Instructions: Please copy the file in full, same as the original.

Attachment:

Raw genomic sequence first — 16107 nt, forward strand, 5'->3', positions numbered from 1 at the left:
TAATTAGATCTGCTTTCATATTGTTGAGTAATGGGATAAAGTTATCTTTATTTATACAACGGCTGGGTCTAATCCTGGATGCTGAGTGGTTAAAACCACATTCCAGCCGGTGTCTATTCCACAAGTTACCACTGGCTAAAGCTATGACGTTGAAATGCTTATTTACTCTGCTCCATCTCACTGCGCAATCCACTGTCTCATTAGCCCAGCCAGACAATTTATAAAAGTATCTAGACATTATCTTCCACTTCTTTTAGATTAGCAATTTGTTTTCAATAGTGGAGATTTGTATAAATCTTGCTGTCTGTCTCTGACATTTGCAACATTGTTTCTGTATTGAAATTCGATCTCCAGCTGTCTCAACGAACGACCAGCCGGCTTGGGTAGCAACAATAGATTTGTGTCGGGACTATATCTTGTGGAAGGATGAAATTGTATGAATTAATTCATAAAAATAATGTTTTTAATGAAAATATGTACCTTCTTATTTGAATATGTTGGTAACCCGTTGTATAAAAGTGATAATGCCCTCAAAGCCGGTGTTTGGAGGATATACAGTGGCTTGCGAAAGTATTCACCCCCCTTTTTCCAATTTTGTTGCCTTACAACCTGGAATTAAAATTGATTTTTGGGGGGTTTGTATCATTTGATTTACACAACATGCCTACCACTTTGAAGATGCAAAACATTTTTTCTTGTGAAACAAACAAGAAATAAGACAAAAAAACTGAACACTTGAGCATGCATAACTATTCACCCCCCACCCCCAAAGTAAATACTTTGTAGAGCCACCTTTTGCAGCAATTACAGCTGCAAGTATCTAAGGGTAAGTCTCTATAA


Raw genomic sequence first — 16107 nt, forward strand, 5'->3', positions numbered from 1 at the left:
TAATTAGATCTGCTTTCATATTGTTGAGTAATGGGATAAAGTTATCTTTATTTATACAACGGCTGGGTCTAATCCTGGATGCTGAGTGGTTAAAACCACATTCCAGCCGGTGTCTATTCCACAAGTTACCACTGGCTAAAGCTATGACGTTGAAATGCTTATTTACTCTGCTCCATCTCACTGCGCAATCCACTGTCTCATTAGCCCAGCCAGACAATTTATAAAAGTATCTAGACATTATCTTCCACTTCTTTTAGATTAGCAATTTGTTTTCAATAGTGGAGATTTGTATAAATCTTGCTGTCTGTCTCTGACATTTGCAACATTGTTTCTGTATTGAAATTCGATCTCCAGCTGTCTCAACGAACGACCAGCCGGCTTGGGTAGCAACAATAGATTTGTGTCGGGACTATATCTTGTGGAAGGATGAAATTGTATGAATTAATTCATAAAAATAATGTTTTTAATGAAAATATGTACCTTCTTATTTGAATATGTTGGTAACCCGTTGTATAAAAGTGATAATGCCCTCAAAGCCGGTGTTTGGAGGATATACAGTGGCTTGCGAAAGTATTCACCCCCCTTTTTCCAATTTTGTTGCCTTACAACCTGGAATTAAAATTGATTTTTGGGGGGTTTGTATCATTTGATTTACACAACATGCCTACCACTTTGAAGATGCAAAACATTTTTTCTTGTGAAACAAACAAGAAATAAGACAAAAAAACTGAACACTTGAGCATGCATAACTATTCACCCCCCACCCCCAAAGTAAATACTTTGTAGAGCCACCTTTTGCAGCAATTACAGCTGCAAGTATCTAAGGGTAAGTCTCTATAA